Scotland is the perfect place for a road trip. The scenic Braveheart country has thousands of lochs, misty hills and mountains, a famous sea monster and enough clan stories to keep you entertained for weeks. I joined a 3-day trip from Edinburgh that took me to Isle of Skye, Loch Ness, Glencoe and many other places in the Scottish Highlands.
MORE SCOTLAND TRAVEL TIPS: GET MAPS, ITINERARIES AND SCOTTISH PHRASES
EILEEN DONAN CASTLE
One of my favorite stops on this road trip was the Eileen Donan Castle. I must have taken a few hundred photos from all possible angles (except from above). In my defense, it is a nice-looking castle, and it often stars in movies about Scotland. It’s like a Scottish trademark.
Eileen Donan is the name of the island. It’s a tidal island where three lochs meet: Loch Duich, Loch Long and Loch Alsh.
It costs a fee to get into the castle, but that’s not why I didn’t go inside. I preferred the view from the outside, and I liked walking around the area and photographing from all sides. Clearly
Eileen Donan castle is located close to Isle of Skye and the Skye bridge. So if you’re headed there, be sure to stop by the castle first.
So, as I’ve mentioned earlier, Scotland has A LOT of lochs, like 31,460 in total. While Loch Ness is interesting because of Nessie, others are simply popular for their beauty. Like Loch Lubnaig. It’s not as crowded as Loch Ness and it’s much more tranquil and nice here.
People come to Loch Lubnaig to camp, but it also looked like a lovely place for a picnic. You can even swim here (without the fear of becoming a sea monster snack).
GLENCOE, SCOTTISH HIGHLANDS
There were lots of places I wanted to see in Scotland, and Isle of Skye was my number 1. Besides that, I desperately wanted to visit Glencoe.
Glencoe is part of the Scottish Highlands and it’s famous for two things. One; it’s extremely beautiful (the most stunning place on mainland Scotland). And two; it was the place of the infamous Glencoe massacre where 38 men, women and children from the MacDonald clan were murdered in their sleep by their guests.
Oddly enough, it was nothing special by Highland standard. The problem with the massacre at Glencoe is that it was a breach of clan etiquette. While it was considered acceptable to butcher hundreds of defenseless men and children, you weren’t allowed to be sneaky about it.
The story is tragic and it has been told since 1692 when the massacre happened. But it’s just one of many bloody clan fights that has taken place in the Scottish Highlands.
I would have liked to spend more time in Glencoe; ideally several days so I could do some hiking. But with our busy schedule, I was glad that we at least made a stop here. It really is a beautiful part of Scotland. Aside from Isle of Skye, it’s the prettiest place I visited.
THE FIVE SISTERS OF KINTAIL
While driving around the Highlands, our guide Colin shared some more clan stories. Most of them involved war and old clan grudges, but the legend of the Five Sisters of Kintail was about something else.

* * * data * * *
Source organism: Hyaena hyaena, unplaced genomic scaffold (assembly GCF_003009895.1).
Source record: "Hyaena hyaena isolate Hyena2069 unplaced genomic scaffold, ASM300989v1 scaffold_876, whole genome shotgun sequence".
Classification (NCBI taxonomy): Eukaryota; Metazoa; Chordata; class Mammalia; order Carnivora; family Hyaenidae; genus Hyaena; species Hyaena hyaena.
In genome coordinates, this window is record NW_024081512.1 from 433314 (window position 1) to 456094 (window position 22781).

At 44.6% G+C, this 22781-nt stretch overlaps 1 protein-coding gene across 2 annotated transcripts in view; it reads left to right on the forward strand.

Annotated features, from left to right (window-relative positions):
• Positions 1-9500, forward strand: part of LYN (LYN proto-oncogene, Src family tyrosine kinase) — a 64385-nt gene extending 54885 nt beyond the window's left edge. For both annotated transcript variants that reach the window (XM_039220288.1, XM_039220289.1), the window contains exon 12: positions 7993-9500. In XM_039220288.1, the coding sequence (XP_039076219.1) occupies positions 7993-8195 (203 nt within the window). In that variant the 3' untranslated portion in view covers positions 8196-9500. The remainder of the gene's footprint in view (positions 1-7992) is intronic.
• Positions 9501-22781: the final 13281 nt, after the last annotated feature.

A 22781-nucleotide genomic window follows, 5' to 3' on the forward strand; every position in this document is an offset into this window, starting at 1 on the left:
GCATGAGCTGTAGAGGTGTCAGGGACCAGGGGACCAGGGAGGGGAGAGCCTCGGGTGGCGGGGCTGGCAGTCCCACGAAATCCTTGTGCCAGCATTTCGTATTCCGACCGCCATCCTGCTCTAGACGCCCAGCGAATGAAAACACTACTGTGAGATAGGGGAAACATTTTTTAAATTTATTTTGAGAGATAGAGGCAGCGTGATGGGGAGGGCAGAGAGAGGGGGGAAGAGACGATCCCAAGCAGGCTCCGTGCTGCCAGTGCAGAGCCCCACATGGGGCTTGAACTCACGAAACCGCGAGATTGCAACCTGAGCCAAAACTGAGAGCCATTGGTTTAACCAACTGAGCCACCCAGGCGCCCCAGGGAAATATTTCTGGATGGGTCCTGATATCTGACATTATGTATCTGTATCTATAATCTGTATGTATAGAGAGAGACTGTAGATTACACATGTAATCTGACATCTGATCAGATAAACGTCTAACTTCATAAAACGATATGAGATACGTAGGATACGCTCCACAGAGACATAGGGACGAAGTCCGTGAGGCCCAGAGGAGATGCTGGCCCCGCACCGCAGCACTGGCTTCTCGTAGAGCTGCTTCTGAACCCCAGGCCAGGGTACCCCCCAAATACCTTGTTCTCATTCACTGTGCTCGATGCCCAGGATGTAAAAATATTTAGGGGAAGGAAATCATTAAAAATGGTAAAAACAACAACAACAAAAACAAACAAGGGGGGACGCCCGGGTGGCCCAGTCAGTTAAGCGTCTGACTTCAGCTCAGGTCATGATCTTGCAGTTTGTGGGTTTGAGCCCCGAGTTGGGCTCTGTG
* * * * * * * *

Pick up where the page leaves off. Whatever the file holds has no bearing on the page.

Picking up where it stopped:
The legend tells the story of seven sisters, two of whom were taken as brides by two Irish brothers. The girls’ father had made a deal with the local sorcerer that if all his daughters were married within 7 years, they would forever remain young and beautiful – which sounded like a pretty sweet deal at the time. When departing, the two Irish lads promised to return with their five older brothers who would marry the remaining sisters.
The father waited and waited, and then on the last day before the 7 years were up, he saw a ship approaching. Everyone was relieved and began celebrating, but then, right before the ship reached land, it was caught in a vicious storm and everyone drowned. The sorcerer held up his end of the bargain by turning the remaining five sisters into the graceful mountains we know as the Five Sisters of Kintail.
Moral of the story? Don’t trust luck when your butt’s on the line.
HAMISH, THE WEE COO
On this trip, I quickly found out that clan stories are a huge part of Scottish history. Another Scottish yet quite so dramatic symbol is the cows. They are a-dorable!
These highland cows are called coos and they have long horns and wavy hair. So, so cute.
We drove past a field and saw these two coos: Hamish and his mother Honey. I just had to stop for a photo.
BEN NEVIS MOUNTAINS
In the Scottish Highlands, you’ll inevitably come across a few mountain ranges. The most remarkable of them is Ben Nevis (1344m), which is the highest not only in Scotland but in all of the UK.
We stopped at the Commando Memorial, a monument dedicated to the men of the original British Commando Forces. It was raised during World War II.
There’s so much to see in Scotland and the things listed here are just some of the highlights. As always, I have a long list of places I’d love to visit if I come back, like Glennfinnan Viaduct (Harry Potter train), Finnich Glen, Staffa Isle (Fingal’s cave) and I’d LOVE to see some puffins. There’s always more to see and do for a traveler, it never ends
Many thanks to VisitBritain and VisitScotland for generously hosting me in Scotland, and thanks to Colin from Heart of Scotland for being a wonderful guide. As always, all opinions and thoughts are my own, regardless of who is footing the bill.
Have you been to Scotland? Where’s your favorite place?
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